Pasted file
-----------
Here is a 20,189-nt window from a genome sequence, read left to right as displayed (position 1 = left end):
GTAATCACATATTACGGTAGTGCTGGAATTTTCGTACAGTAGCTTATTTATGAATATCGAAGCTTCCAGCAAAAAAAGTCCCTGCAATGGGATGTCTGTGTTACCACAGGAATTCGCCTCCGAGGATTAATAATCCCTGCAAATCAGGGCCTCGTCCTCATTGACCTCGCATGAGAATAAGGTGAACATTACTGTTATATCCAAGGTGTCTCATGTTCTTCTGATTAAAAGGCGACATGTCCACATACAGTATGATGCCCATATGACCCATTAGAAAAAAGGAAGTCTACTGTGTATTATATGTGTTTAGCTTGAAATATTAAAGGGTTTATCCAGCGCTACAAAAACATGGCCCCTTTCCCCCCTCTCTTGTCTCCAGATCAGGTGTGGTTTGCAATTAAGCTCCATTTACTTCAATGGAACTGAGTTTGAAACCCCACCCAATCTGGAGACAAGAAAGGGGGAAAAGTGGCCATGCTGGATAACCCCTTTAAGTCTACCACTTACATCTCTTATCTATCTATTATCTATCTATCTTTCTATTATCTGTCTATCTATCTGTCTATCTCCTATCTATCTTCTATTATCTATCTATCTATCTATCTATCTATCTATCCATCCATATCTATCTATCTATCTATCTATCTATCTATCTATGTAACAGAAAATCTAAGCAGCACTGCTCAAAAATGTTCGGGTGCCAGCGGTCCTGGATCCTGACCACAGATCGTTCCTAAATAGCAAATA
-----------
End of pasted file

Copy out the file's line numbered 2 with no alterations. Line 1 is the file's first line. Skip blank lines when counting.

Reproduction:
GTAATCACATATTACGGTAGTGCTGGAATTTTCGTACAGTAGCTTATTTATGAATATCGAAGCTTCCAGCAAAAAAAGTCCCTGCAATGGGATGTCTGTGTTACCACAGGAATTCGCCTCCGAGGATTAATAATCCCTGCAAATCAGGGCCTCGTCCTCATTGACCTCGCATGAGAATAAGGTGAACATTACTGTTATATCCAAGGTGTCTCATGTTCTTCTGATTAAAAGGCGACATGTCCACATACAGTATGATGCCCATATGACCCATTAGAAAAAAGGAAGTCTACTGTGTATTATATGTGTTTAGCTTGAAATATTAAAGGGTTTATCCAGCGCTACAAAAACATGGCCCCTTTCCCCCCTCTCTTGTCTCCAGATCAGGTGTGGTTTGCAATTAAGCTCCATTTACTTCAATGGAACTGAGTTTGAAACCCCACCCAATCTGGAGACAAGAAAGGGGGAAAAGTGGCCATGCTGGATAACCCCTTTAAGTCTACCACTTACATCTCTTATCTATCTATTATCTATCTATCTTTCTATTATCTGTCTATCTATCTGTCTATCTCCTATCTATCTTCTATTATCTATCTATCTATCTATCTATCTATCTATCCATCCATATCTATCTATCTATCTATCTATCTATCTATCTATGTAACAGAAAATCTAAGCAGCACTGCTCAAAAATGTTCGGGTGCCAGCGGTCCTGGATCCTGACCACAGATCGTTCCTAAATAGCAAATA